A speech delivered by the IMF's Managing Director Christine Lagarde at the German Institute for Economic Research (DIW) as part of the Institute's Europe Lecture Series in Berlin, Germany, on March 26, 2018.
There have been numerous books examining the 2008 financial crisis from either a U.S. or European perspective. Tamim Bayoumi is the first to explain how the Euro crisis and U.S. housing crash were, in fact, parasitically intertwined.
Starting in the 1980s, Bayoumi outlines the cumulative policy errors that undermined the stability of both the European and U.S. financial sectors, highlighting the catalytic role played by European mega banks that exploited lax regulation to expand into the U.S. market and financed unsustainable bubbles on both continents. U.S. banks increasingly sold sub-par loans to under-regulated European and U.S. shadow banks and, when the bubbles burst, the losses whipsawed back to the core of the European banking system. A much-needed, fresh look at the origins of the crisis, Bayoumi’s analysis concludes that policy makers are ignorant of what still needs to be done both to complete the cleanup and to prevent future crises.
The 2012 Article IV Consultation report on euro area policies highlights that investors are withholding funding from member states most in need, moving capital “north” and abroad to perceived safer assets. Executive Directors have noted that the euro area continues to face a number of economic challenges amid increasing financial stresses and market fragmentation. Directors have also stressed that it is important that policymakers continue to demonstrate shared and unequivocal commitment—with a clear, credible roadmap—to a deeper integration of the euro area.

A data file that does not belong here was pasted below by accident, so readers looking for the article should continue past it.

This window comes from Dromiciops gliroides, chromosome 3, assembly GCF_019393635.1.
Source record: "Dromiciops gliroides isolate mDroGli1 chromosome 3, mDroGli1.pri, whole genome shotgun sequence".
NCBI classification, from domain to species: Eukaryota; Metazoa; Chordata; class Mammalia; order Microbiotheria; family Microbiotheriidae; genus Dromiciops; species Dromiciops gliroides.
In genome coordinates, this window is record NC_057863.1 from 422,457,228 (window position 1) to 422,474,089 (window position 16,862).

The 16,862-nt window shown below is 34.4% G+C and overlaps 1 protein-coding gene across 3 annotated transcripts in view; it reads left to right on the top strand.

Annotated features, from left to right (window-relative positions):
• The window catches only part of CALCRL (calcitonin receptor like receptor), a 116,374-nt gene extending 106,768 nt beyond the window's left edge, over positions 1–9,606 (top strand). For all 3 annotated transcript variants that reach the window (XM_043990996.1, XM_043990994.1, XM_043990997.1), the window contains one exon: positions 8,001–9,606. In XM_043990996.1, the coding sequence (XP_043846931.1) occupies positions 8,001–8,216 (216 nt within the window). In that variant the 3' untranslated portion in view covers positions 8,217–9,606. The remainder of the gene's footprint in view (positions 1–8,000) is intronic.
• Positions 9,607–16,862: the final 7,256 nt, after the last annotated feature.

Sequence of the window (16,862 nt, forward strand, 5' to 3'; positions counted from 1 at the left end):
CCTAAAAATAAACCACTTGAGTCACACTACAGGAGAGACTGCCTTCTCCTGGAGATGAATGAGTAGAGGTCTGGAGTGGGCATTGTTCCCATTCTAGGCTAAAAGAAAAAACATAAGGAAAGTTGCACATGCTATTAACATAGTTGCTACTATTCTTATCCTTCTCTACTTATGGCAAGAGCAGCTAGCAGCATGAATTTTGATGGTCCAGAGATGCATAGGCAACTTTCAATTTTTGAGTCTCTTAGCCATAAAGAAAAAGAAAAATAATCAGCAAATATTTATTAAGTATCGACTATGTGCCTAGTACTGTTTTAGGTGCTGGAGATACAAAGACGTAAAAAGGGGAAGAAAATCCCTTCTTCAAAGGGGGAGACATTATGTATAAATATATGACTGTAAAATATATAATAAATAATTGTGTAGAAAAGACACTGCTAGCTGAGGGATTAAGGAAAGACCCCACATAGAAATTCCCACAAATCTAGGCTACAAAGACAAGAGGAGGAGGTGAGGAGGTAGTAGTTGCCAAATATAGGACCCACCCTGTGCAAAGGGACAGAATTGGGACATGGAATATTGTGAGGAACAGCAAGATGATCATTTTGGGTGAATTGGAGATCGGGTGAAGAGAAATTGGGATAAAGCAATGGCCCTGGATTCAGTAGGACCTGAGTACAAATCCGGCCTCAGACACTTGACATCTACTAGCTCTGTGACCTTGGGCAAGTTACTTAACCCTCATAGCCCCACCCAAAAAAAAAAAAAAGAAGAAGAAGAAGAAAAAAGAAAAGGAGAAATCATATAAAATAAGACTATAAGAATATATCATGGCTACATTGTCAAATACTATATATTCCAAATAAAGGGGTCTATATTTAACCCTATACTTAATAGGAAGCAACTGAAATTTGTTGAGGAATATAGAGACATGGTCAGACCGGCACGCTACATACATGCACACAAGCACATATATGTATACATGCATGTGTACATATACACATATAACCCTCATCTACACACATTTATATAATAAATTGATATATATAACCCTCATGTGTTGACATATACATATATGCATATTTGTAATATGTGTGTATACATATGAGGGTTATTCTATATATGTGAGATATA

External Study prepared by Jean Pisani-Ferry, André Sapir, and Guntram B. Wolff:
This report provides an independent evaluation of recent IMF surveillance in the euro area (EA). It focuses on the euro area as a whole and on four countries severely hit by the recent economic and financial crisis, namely Greece, Ireland, Portugal and Spain.
This supplement provides clarifications and proposes revision to the reforms of the nonconcessional lending toolkit contained in the staff papers on “The Fund’s Mandate—Future Financing Role: Reform Proposals”. The focus of this supplement is on the Flexible Credit Line (FCL) and the Precautionary Credit Line (PCL), for which revised proposed decisions are attached.
This paper presents an overview of the impact of the EC’s Internal Market on the EFTA countries. It starts by examining the history of EC-EFTA relations; the institutional and legal changes that closer cooperation may require; and the general implications of the Internal Market Program for EFTA countries. This is followed by an exploration of specific issues relating to the goods trade, transport services, labor mobility, financial services and capital flows. Subsequent chapters focus on the potential impact of the EC’s proposed monetary unification on EFTA countries and the implications of the EC’s efforts in the area of tax harmonization.